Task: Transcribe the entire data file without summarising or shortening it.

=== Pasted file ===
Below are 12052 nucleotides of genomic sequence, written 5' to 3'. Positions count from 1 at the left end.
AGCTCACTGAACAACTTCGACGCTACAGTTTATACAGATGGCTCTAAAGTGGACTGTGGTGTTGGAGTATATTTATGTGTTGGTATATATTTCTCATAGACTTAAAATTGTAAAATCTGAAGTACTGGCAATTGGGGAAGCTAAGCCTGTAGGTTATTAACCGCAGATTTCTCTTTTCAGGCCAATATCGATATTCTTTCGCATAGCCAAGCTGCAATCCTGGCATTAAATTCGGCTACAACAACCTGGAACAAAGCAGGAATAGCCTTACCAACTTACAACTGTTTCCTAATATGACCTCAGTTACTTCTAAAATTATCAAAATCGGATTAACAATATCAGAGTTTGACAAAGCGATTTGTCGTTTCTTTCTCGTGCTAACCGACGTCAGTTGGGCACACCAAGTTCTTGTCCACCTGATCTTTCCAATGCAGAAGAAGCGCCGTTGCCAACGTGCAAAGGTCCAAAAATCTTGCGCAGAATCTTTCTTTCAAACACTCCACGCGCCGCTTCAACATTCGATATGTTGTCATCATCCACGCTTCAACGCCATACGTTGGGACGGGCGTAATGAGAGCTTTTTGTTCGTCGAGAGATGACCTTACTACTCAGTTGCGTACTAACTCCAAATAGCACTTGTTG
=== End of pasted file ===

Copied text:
Below are 12052 nucleotides of genomic sequence, written 5' to 3'. Positions count from 1 at the left end.
AGCTCACTGAACAACTTCGACGCTACAGTTTATACAGATGGCTCTAAAGTGGACTGTGGTGTTGGAGTATATTTATGTGTTGGTATATATTTCTCATAGACTTAAAATTGTAAAATCTGAAGTACTGGCAATTGGGGAAGCTAAGCCTGTAGGTTATTAACCGCAGATTTCTCTTTTCAGGCCAATATCGATATTCTTTCGCATAGCCAAGCTGCAATCCTGGCATTAAATTCGGCTACAACAACCTGGAACAAAGCAGGAATAGCCTTACCAACTTACAACTGTTTCCTAATATGACCTCAGTTACTTCTAAAATTATCAAAATCGGATTAACAATATCAGAGTTTGACAAAGCGATTTGTCGTTTCTTTCTCGTGCTAACCGACGTCAGTTGGGCACACCAAGTTCTTGTCCACCTGATCTTTCCAATGCAGAAGAAGCGCCGTTGCCAACGTGCAAAGGTCCAAAAATCTTGCGCAGAATCTTTCTTTCAAACACTCCACGCGCCGCTTCAACATTCGATATGTTGTCATCATCCACGCTTCAACGCCATACGTTGGGACGGGCGTAATGAGAGCTTTTTGTTCGTCGAGAGATGACCTTACTACTCAGTTGCGTACTAACTCCAAATAGCACTTGTTG